Times are tough.
Everyone is looking for a bargain, while at the same time, companies are fighting over consumer’s limited funds.
I’m constantly receiving letters and emails trying to convince to me buy something I didn’t know I needed.
And then there are companies who go the extra mile—they offer contests, give-a-ways and promotions. Heck, I’m all for that. In fact I’ve done a number of promotions with my books to help spread the word.
As long as it is a legitimate deal, I’m all for it.
Sadly, often that isn’t the case.
A while ago, I received the following postcard in the mail:
I knew I was going to be flying out to Utah in 2013 for the LDStorymakers conference, so I was curious.
So, I flipped over the postcard to look at the “fine print.” A few things caught my attention right away.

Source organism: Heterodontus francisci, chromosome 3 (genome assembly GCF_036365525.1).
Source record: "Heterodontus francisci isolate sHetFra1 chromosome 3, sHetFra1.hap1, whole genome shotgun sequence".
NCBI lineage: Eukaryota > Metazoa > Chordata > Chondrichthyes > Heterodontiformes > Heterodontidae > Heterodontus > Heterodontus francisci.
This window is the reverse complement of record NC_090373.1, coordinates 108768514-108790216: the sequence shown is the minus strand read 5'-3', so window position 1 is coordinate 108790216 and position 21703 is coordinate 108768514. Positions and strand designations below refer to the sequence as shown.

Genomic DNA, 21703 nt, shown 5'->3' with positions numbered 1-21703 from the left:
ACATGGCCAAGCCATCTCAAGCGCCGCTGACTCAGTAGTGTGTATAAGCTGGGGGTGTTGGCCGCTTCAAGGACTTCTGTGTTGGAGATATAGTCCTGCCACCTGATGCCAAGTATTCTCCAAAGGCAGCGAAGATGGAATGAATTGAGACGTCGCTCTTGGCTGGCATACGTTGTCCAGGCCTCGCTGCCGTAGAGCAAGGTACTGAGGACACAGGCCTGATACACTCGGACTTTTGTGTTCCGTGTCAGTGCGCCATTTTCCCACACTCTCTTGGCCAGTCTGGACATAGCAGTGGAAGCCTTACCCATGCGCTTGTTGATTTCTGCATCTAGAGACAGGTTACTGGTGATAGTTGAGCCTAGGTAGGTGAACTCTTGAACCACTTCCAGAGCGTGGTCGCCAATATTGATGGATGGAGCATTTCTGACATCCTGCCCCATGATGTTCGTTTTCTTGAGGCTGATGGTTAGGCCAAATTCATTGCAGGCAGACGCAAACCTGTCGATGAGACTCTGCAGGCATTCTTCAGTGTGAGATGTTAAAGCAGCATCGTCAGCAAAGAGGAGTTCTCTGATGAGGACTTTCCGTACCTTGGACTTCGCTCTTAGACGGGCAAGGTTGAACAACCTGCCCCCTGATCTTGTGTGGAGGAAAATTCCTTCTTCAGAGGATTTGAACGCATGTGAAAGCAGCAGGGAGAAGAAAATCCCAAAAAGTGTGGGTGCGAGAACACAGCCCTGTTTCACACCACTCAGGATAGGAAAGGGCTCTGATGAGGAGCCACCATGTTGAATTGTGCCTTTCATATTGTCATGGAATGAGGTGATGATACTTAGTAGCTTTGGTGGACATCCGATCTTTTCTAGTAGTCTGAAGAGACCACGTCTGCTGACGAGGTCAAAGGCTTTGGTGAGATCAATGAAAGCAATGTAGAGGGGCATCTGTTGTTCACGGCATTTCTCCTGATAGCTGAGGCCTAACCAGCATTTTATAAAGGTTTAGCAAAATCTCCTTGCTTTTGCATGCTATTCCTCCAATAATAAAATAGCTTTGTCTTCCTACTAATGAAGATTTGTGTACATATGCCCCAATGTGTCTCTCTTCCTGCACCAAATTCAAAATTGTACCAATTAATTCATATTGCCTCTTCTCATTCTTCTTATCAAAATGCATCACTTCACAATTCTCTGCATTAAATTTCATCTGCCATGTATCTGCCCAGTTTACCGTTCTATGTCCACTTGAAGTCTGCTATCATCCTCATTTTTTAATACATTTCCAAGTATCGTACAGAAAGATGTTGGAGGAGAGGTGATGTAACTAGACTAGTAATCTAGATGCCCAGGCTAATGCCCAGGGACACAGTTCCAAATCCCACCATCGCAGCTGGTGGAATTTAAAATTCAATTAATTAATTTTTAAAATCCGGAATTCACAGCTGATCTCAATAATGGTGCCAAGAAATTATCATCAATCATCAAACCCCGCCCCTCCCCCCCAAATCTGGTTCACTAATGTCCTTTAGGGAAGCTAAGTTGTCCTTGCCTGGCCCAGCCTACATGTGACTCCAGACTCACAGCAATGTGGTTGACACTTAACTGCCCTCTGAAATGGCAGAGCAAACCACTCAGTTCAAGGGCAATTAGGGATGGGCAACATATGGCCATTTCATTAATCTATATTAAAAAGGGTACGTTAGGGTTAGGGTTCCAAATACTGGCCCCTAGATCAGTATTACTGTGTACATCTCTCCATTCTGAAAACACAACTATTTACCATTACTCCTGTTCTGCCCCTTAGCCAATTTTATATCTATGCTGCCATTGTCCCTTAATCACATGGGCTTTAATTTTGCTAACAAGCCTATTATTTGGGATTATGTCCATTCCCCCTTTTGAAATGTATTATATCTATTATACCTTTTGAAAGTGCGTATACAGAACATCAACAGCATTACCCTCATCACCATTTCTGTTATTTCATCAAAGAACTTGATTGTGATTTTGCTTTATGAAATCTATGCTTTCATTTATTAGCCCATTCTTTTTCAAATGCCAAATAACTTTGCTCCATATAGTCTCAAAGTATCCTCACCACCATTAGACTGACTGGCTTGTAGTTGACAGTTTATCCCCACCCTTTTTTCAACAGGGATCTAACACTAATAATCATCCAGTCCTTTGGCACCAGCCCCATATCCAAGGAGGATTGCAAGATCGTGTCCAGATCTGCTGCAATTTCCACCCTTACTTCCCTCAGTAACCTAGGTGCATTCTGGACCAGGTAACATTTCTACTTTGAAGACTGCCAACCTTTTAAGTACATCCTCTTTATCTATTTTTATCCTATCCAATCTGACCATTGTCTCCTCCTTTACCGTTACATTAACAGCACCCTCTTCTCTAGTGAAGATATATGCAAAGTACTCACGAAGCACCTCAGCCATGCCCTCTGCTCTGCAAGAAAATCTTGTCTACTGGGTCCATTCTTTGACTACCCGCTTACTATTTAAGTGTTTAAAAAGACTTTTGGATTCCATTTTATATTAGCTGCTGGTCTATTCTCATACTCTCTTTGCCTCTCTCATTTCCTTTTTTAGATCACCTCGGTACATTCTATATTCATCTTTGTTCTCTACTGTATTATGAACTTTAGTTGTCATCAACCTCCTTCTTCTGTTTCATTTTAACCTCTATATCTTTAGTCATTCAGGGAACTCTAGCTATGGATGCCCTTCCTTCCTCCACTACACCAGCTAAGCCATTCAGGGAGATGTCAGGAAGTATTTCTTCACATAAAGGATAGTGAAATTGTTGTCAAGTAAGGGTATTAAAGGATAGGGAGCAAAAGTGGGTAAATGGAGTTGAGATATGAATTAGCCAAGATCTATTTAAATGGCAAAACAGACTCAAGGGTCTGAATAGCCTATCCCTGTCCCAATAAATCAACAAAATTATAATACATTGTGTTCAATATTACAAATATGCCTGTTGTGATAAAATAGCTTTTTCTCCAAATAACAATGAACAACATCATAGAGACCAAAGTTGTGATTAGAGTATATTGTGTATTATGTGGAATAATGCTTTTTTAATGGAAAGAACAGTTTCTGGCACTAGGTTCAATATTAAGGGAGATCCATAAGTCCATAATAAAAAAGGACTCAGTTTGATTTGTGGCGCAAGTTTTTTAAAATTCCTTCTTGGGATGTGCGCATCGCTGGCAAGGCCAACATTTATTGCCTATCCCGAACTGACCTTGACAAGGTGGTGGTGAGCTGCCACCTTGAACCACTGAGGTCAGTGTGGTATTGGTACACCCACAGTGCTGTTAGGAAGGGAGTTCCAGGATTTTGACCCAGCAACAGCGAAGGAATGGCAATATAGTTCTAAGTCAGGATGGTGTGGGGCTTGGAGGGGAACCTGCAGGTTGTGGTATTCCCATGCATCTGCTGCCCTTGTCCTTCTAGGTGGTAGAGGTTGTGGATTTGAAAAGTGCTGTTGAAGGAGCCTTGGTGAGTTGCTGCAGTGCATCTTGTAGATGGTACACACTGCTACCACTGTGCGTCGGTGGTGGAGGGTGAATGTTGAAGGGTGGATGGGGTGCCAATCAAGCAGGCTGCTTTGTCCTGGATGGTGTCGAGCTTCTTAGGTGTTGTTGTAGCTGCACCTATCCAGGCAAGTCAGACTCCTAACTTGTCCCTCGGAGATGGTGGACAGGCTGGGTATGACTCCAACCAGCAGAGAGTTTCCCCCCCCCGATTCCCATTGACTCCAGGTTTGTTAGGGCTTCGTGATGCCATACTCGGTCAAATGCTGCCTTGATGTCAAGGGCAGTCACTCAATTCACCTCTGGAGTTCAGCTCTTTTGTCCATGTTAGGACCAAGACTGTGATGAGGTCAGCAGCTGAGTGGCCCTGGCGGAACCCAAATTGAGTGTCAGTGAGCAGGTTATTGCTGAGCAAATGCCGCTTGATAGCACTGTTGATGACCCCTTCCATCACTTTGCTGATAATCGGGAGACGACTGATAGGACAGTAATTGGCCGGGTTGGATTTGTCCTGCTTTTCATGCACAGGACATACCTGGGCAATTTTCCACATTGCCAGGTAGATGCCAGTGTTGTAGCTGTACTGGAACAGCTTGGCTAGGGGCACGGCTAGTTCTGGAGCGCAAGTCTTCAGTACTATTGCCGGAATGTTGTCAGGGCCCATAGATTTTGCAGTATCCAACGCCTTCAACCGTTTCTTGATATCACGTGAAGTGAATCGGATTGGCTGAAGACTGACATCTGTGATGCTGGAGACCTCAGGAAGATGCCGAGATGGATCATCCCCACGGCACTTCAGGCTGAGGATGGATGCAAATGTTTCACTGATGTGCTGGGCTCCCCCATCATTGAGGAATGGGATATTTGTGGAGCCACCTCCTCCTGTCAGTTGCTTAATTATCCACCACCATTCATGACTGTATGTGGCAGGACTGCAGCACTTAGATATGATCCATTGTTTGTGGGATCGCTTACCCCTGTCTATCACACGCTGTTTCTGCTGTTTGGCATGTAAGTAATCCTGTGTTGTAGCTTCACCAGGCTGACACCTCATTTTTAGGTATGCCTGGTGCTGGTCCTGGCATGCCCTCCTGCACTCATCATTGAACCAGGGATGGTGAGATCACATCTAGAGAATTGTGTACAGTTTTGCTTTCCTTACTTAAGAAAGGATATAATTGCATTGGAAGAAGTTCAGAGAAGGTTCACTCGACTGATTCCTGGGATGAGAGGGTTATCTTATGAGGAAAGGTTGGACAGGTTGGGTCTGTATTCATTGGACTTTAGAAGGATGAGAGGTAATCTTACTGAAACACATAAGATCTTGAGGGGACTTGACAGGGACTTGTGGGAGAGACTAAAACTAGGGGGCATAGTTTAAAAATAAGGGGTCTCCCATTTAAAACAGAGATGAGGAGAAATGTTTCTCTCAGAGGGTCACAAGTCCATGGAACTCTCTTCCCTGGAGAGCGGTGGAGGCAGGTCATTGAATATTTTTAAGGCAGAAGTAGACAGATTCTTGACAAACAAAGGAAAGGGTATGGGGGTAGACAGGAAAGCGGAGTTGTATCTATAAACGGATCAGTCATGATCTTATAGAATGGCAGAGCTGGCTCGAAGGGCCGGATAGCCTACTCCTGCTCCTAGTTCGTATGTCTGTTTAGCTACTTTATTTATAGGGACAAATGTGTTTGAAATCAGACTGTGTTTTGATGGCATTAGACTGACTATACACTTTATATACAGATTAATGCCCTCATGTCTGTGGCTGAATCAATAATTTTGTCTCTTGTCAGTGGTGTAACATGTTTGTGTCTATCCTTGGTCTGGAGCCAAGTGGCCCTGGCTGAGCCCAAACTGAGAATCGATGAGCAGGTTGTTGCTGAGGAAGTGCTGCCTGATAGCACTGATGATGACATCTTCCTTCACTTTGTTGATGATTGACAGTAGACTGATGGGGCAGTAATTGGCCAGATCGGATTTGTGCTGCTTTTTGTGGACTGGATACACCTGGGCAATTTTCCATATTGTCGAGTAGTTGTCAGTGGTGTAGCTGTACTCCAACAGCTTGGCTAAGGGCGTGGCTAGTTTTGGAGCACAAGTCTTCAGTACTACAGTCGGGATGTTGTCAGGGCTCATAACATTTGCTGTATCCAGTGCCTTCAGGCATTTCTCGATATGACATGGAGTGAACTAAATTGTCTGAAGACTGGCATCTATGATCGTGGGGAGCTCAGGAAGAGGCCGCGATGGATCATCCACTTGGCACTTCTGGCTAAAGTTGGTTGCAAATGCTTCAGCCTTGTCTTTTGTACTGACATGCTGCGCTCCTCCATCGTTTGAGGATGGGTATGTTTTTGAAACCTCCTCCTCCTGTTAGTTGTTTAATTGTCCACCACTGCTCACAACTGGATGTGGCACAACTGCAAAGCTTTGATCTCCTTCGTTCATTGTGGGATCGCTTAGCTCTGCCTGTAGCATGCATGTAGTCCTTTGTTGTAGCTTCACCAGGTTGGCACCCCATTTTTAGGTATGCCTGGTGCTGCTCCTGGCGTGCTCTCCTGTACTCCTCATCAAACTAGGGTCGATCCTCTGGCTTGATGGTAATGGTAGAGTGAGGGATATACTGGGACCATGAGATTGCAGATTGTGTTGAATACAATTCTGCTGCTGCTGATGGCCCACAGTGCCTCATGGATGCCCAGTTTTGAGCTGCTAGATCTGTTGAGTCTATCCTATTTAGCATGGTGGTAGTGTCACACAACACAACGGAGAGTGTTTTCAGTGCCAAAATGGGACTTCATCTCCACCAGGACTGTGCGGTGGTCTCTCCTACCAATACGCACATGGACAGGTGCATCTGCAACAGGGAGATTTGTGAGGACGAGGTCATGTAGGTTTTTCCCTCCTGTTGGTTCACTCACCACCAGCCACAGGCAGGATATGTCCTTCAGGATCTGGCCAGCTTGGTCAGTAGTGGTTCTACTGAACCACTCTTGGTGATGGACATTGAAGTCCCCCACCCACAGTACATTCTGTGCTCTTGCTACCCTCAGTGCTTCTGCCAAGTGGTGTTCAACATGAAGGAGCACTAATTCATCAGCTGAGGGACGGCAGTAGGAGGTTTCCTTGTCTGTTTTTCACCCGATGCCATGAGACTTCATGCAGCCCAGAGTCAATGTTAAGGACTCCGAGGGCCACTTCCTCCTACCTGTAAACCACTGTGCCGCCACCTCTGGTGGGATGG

First, was the word “most” and “Major” in front of the word “Airports.” Even though I live fairly close to the capital of North Carolina, the airport wasn’t considered “Major” enough. Where were the closest airports to me? Washington D. C. or Atlanta—each roughly 6 hours away.
Oh, and the hotel? They were roughly an hour away from the airports—and you had to pay for your own transportation to the hotel.
But goofiest of all, and the biggest warning sign was the small print in the corner:
It kind of bends the rules of “truth in advertising”, doesn’t it?